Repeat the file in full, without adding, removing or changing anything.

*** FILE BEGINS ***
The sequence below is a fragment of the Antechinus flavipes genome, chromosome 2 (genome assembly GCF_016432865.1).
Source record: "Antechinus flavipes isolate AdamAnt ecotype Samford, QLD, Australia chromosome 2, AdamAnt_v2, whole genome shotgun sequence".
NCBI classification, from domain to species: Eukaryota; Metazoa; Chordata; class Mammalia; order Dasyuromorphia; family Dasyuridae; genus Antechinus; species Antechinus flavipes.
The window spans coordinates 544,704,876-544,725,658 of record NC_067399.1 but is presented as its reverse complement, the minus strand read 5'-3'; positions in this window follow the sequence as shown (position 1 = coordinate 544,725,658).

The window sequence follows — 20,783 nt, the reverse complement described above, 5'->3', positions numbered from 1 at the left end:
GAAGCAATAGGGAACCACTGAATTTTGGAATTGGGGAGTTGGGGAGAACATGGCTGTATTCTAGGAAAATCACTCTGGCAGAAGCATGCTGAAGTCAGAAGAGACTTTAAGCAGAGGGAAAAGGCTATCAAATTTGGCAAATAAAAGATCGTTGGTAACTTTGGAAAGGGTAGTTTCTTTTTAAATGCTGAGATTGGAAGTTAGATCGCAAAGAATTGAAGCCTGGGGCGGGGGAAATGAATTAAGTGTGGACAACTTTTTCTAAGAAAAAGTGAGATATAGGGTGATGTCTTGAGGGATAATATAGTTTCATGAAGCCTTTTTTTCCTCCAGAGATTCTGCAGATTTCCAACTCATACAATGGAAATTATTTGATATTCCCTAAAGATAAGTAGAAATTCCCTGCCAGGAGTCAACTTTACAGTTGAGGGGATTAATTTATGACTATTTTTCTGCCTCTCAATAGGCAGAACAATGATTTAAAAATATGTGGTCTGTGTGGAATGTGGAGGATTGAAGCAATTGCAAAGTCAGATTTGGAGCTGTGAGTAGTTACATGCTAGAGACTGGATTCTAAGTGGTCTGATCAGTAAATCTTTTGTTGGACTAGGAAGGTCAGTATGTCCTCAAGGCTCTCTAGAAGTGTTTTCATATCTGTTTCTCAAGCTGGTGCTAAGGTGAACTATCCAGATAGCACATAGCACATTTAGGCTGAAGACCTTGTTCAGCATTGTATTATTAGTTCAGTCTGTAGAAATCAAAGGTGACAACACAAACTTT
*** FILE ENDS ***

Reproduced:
The sequence below is a fragment of the Antechinus flavipes genome, chromosome 2 (genome assembly GCF_016432865.1).
Source record: "Antechinus flavipes isolate AdamAnt ecotype Samford, QLD, Australia chromosome 2, AdamAnt_v2, whole genome shotgun sequence".
NCBI classification, from domain to species: Eukaryota; Metazoa; Chordata; class Mammalia; order Dasyuromorphia; family Dasyuridae; genus Antechinus; species Antechinus flavipes.
The window spans coordinates 544,704,876-544,725,658 of record NC_067399.1 but is presented as its reverse complement, the minus strand read 5'-3'; positions in this window follow the sequence as shown (position 1 = coordinate 544,725,658).

The window sequence follows — 20,783 nt, the reverse complement described above, 5'->3', positions numbered from 1 at the left end:
GAAGCAATAGGGAACCACTGAATTTTGGAATTGGGGAGTTGGGGAGAACATGGCTGTATTCTAGGAAAATCACTCTGGCAGAAGCATGCTGAAGTCAGAAGAGACTTTAAGCAGAGGGAAAAGGCTATCAAATTTGGCAAATAAAAGATCGTTGGTAACTTTGGAAAGGGTAGTTTCTTTTTAAATGCTGAGATTGGAAGTTAGATCGCAAAGAATTGAAGCCTGGGGCGGGGGAAATGAATTAAGTGTGGACAACTTTTTCTAAGAAAAAGTGAGATATAGGGTGATGTCTTGAGGGATAATATAGTTTCATGAAGCCTTTTTTTCCTCCAGAGATTCTGCAGATTTCCAACTCATACAATGGAAATTATTTGATATTCCCTAAAGATAAGTAGAAATTCCCTGCCAGGAGTCAACTTTACAGTTGAGGGGATTAATTTATGACTATTTTTCTGCCTCTCAATAGGCAGAACAATGATTTAAAAATATGTGGTCTGTGTGGAATGTGGAGGATTGAAGCAATTGCAAAGTCAGATTTGGAGCTGTGAGTAGTTACATGCTAGAGACTGGATTCTAAGTGGTCTGATCAGTAAATCTTTTGTTGGACTAGGAAGGTCAGTATGTCCTCAAGGCTCTCTAGAAGTGTTTTCATATCTGTTTCTCAAGCTGGTGCTAAGGTGAACTATCCAGATAGCACATAGCACATTTAGGCTGAAGACCTTGTTCAGCATTGTATTATTAGTTCAGTCTGTAGAAATCAAAGGTGACAACACAAACTTT